If Game 1 of the playoff series between the Washington Capitals and Pittsburgh Penguins is an indicator of what the rest of the series will be like, it will be one for the ages. The Caps took a lead then fell behind, dominated then were dominated. But in the end, they prevailed in overtime, taking Game 1 in the first extra session, 4-3.
T.J. Oshie was the hero for the Caps, recording a hat trick, including the game-winner in overtime. It was Andre Burakovsky who got the Caps started, however. He started the play by muffling a pass from Evgeni Malkin in the Caps’ zone and starting the puck the other way. Taking a pass from Jason Chimera to start the ensuing rush, he carried the puck down the right side into the Penguins’ zone. At the top of the right wing circle he fed Chimera skating down the middle. Chimera’s shot was stopped by goalie Matt Murray, but Burakovsky followed up and batted the loose puck into the empty net past Murray at the 10:13 mark.
That goal held up until mid-way in the second period when the Pens struck twice in short order. Ben Lovejoy followed up a shot by Nick Bonino, sneaking it past the right pad of goalie Braden Holtby at the 10:40 mark to tie the game. Then, Evgeni Malkin struck just 57 seconds later on a superb backhand shot that he lifted over the right shoulder of Holtby to make it 2-1, Penguins, 11:37 into the period.
The Penguin lead lasted just 33 seconds, though. T.J. Oshie gladly accepted a giveaway by defenseman Olli Maatta just inside the Caps’ blue line and headed the other way. Skating in on Murray, Oshie snapped a shot over the goalie’s left shoulder and under the crossbar to tie the game 12:10 into the period.
Oshie gave the Caps the lead early in the third period, the product of another turnover by the Pens at the Caps’ blue line. This time it was Alex Ovechkin collecting the loose puck and racing down the left side. His shot from the left wing circle was blocked by defenseman Trevor Daley, but the puck came back to Ovechkin. He spied Oshie cutting down the middle and fed him for a backhand shot that slid under the right pad of Murray to make it 3-2, 3:23 into the third period.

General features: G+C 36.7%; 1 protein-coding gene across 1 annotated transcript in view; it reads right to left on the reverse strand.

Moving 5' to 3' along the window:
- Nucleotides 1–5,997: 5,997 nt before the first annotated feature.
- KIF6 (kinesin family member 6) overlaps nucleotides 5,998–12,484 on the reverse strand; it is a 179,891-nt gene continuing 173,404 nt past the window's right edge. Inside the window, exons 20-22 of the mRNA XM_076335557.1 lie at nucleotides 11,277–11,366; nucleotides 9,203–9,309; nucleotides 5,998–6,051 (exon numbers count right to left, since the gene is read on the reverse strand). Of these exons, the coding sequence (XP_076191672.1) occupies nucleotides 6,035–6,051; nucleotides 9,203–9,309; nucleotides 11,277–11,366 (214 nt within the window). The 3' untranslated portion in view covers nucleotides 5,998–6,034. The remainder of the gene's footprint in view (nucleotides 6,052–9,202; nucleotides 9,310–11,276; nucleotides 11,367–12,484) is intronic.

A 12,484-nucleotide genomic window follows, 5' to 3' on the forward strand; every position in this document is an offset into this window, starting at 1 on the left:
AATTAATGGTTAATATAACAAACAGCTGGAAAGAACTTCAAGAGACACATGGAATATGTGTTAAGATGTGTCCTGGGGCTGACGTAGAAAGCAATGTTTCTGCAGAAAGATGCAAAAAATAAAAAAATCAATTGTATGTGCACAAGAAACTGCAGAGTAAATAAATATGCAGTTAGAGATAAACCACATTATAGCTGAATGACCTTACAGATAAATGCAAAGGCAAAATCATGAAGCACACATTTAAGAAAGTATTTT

Pittsburgh tied the game mid-way through the period, taking advantage of some misfortune on the Caps’ part. The Penguins moved the puck around the wall from Phil Kessel to Carl Hagelin behind the Caps’ net. Hagelin fed Nick Bonino cutting to the net. Bonino one-timed the puck, the shot ticking off the stick of defenseman Nate Schmidt and past Braden Holtby to make it 3-3 at the 8:42 mark.
That would be all the scoring in regulation. Overtime was hardly a passive affair, the teams exchanging a healthy volume of shots. It was the Caps’ eighth shot of the extra period that would decide the contest, and not without some controversy. Trevor Daley tried to backhand the puck up the wall at the players bench, but had his attempt intercepted by Oshie in the neutral zone. Oshie skated into the Penguin zone diagonally across the ice, then circled around the Pittsburgh net. His wrap-around shot appeared to beat Murray’s right pad to the post and sneak over the line, and it was signaled thus by the referee as a good goal. The play went to video review, where it was upheld, Oshie’s hat trick goal being the game-winner at the 9:33 mark, giving the Caps the 4-3 win and a 1-0 lead in the series.
-- Team defense was occasionally an adventure for the Caps in this game. The goal scored by Ben Lovejoy might have been the most obvious example. With Nick Bonino entering the Caps’ zone with the puck at the start of the play, Nate Schmidt and Dmitry Orlov bumped into one another, allowing Bonino to step around them and take an unimpeded path to the net. His initial shot was stopped by Braden Holtby, but Lovejoy was there for the follow-up with neither defenseman in sight.
-- This is the eighth time in nine meetings against the Penguins in Caps franchise history that the Caps won Game 1 of the series. They are 1-7 in their previous eight series in which they won Game 1, their only win coming in their only series win against the Pens in franchise history, beating Pittsburgh, four games to two, in 1994.